Late on Monday at a joint press conference with Netanyahu on the first day of a visit that included a joint German Israeli cabinet meeting, she spoke of "troubled times" against a backdrop of civil revolt in Egypt and Tunisia.
"Because of that," she said, "It is even more important to get on with the peace process."
Arriving in Israel on Monday afternoon she went straight into a meeting with Netanyahu, which a source close to the German government said focused on the crucial need to advance Israeli-Palestinian peace negotiations in light of the unrest shaking Egypt.
Her visit comes as the Egyptian government struggles to contain widespread civil unrest. Egypt has a long and partly unfenced border with Israel.
Central to Monday's talks was the potential fallout from the events in Egypt, with both sides describing the situation as "very difficult," the German source said.
Merkel told Netanyahu that what was happening in Egypt "made it even more necessary for Israel to be more constructive in the discussions on the peace process," he said, adding that both parties agreed that "concrete steps should be taken within the coming six months."
Netanyahu said that while radical Islam was not the root cause of Egypt's troubles, history showed that civil disturbance could by exploited by Islamist groups.
"In a time of chaos, an organised Islamic group can take over the state. It happened in Iran and it also happened in other places," he said at the press conference.
Merkel said that under the circumstances a continued deadlock in Israel-Palestinian talks was not viable.
"In the next days, it will be even more important to act wisely, especially regarding the peace talks," she said. "Negotiations have to be restarted as soon as possible. Standing still is not a rational option."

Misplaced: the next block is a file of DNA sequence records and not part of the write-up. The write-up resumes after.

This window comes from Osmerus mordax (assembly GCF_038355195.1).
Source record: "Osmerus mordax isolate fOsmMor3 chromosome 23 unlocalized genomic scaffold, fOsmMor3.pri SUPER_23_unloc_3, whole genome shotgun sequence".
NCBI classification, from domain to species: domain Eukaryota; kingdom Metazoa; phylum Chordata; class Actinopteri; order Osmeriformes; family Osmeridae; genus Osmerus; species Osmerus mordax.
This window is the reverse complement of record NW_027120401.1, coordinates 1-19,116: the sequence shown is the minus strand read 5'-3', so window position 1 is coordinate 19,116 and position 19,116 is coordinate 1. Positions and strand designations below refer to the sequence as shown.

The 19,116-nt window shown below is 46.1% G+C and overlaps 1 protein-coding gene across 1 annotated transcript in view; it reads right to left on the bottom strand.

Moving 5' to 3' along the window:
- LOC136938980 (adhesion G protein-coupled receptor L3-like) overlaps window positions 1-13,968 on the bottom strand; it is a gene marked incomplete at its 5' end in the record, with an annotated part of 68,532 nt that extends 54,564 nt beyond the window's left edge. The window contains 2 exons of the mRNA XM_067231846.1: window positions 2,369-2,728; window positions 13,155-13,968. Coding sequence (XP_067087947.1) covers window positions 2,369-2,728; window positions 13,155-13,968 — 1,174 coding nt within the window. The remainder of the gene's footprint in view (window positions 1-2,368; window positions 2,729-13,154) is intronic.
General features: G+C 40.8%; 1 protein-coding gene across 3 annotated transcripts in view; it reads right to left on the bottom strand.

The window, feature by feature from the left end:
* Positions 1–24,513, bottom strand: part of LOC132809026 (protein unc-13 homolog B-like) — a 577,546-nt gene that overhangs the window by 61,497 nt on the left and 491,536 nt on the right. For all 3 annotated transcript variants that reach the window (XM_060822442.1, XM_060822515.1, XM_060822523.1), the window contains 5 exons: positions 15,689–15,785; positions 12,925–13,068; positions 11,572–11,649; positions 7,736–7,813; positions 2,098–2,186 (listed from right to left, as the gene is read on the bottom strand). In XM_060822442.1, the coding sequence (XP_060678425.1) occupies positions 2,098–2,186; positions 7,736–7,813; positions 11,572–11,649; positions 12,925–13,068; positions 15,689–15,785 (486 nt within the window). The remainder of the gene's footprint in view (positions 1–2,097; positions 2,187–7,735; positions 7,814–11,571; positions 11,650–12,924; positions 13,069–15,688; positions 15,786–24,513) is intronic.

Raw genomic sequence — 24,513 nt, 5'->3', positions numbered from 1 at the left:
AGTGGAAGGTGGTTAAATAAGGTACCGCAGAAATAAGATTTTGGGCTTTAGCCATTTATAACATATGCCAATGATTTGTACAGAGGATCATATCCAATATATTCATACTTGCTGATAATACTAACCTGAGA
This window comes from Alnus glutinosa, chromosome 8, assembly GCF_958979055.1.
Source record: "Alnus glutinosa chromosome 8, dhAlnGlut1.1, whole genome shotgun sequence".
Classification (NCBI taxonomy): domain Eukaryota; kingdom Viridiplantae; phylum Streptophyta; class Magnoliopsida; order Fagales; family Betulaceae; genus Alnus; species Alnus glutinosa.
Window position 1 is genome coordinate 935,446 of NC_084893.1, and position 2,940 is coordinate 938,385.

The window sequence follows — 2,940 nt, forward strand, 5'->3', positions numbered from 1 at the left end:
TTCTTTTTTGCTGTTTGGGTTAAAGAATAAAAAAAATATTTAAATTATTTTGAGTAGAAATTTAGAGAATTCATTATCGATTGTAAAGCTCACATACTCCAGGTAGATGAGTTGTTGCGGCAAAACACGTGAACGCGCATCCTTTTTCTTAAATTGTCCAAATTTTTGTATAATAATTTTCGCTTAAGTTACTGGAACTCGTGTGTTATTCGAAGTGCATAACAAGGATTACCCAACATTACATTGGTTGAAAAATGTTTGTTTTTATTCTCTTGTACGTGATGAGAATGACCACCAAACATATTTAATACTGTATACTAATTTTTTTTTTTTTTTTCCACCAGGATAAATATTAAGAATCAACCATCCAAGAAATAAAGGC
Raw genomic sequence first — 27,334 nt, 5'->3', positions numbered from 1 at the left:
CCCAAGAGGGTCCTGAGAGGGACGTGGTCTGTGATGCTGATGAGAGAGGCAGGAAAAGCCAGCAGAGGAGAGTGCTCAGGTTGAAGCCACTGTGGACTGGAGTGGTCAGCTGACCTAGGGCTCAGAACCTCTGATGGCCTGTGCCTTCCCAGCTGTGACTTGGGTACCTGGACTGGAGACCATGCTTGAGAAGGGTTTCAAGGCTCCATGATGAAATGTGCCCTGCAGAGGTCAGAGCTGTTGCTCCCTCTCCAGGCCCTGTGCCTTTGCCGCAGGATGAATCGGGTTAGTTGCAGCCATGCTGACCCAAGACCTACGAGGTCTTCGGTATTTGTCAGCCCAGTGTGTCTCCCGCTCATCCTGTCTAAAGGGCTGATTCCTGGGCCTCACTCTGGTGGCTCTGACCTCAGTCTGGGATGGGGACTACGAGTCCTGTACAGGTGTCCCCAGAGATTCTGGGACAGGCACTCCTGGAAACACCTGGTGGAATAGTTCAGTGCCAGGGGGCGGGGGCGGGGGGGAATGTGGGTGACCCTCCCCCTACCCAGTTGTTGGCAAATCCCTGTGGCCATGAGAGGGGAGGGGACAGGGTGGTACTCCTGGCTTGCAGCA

Direct talks between Israel and the Palestinians broke down late last year in a row over Jewish settlement building.
Immediately after their meeting, Merkel and Netanyahu hosted a joint session of the German and Israeli cabinets at Netanyahu's office.
"We are allies, Israel and Germany, and we have a great desire, on both sides, to strengthen our relationship and our bilateral cooperation," Netanyahu said at the start, according to his office.
"We also have the strong desire to advance peace and security in our region," he said. "Chancellor Merkel and I spoke at length about several ideas in this regard. We know that we are in a very stormy and unstable period and we would like to advance stability, peace and security."
The two sides later held an official dinner at a Jerusalem hotel.
Merkel's delegation includes 10 ministers representing half of her government.
The two sides signed a number of bilateral agreements dealing with crime and terrorism, as well as cooperation on climate change and renewable energy.
On Tuesday, Merkel is to meet Israeli President Shimon Peres and opposition leader Tzipi Livni, then goes to Tel Aviv to address a security conference.
During her 2008 visit, Merkel gave a landmark address to the parliament on the 60th anniversary of the founding of the Jewish state in the wake of the Holocaust.